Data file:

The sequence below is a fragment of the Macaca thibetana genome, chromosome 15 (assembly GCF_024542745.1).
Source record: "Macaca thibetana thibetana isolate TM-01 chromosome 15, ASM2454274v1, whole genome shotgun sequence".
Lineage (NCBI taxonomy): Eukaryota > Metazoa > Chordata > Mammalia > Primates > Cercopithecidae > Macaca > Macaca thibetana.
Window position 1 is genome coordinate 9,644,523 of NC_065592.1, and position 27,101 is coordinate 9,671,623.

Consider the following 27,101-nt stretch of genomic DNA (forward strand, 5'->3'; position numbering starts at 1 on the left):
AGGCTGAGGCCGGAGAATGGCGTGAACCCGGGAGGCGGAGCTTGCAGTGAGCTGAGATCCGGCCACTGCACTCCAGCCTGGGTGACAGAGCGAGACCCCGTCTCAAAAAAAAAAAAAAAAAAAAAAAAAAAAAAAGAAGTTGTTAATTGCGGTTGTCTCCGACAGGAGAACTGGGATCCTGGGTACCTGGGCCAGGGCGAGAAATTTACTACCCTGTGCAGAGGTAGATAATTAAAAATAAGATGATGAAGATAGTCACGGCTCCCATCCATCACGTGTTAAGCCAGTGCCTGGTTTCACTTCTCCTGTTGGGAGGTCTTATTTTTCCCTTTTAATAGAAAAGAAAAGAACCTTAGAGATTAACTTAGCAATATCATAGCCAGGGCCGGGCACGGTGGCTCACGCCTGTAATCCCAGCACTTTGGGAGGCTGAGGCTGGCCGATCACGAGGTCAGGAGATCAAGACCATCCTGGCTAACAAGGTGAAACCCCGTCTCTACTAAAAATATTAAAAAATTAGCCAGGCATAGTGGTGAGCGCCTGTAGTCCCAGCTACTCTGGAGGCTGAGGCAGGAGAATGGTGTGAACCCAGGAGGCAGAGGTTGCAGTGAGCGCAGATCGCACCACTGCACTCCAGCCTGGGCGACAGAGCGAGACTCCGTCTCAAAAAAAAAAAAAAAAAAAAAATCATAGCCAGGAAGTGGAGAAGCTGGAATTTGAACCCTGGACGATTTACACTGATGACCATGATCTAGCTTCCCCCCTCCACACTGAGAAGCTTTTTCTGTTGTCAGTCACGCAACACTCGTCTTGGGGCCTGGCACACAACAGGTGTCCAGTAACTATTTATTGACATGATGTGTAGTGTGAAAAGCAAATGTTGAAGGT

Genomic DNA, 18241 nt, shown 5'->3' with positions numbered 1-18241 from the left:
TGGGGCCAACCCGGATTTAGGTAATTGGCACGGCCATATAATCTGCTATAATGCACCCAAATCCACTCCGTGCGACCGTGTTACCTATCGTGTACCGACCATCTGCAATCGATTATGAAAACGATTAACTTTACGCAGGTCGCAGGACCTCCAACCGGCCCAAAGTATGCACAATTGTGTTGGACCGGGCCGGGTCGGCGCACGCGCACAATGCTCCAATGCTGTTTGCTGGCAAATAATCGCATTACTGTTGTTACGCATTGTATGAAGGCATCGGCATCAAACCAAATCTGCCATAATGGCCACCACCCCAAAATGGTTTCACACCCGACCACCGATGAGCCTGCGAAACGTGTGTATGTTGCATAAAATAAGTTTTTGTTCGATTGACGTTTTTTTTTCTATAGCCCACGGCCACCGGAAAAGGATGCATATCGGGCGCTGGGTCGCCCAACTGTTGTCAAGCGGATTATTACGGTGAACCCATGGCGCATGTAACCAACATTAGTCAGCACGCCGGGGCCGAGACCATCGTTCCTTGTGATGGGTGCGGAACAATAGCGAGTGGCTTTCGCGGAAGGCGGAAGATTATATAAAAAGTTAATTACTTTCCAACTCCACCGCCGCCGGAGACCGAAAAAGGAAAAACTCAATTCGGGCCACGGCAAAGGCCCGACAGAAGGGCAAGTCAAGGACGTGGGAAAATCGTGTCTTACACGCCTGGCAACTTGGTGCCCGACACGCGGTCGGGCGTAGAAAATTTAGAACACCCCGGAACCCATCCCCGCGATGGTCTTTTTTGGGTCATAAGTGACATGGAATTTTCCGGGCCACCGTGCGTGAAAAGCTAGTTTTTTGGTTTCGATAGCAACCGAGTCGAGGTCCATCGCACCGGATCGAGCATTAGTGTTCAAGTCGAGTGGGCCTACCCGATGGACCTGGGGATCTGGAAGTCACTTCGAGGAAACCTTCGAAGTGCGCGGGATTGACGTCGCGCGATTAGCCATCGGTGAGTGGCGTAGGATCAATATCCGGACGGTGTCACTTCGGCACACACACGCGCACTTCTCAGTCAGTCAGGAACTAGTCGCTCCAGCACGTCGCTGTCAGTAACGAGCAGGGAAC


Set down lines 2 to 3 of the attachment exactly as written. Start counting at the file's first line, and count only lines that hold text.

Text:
Source record: "Macaca thibetana thibetana isolate TM-01 chromosome 15, ASM2454274v1, whole genome shotgun sequence".
Lineage (NCBI taxonomy): Eukaryota > Metazoa > Chordata > Mammalia > Primates > Cercopithecidae > Macaca > Macaca thibetana.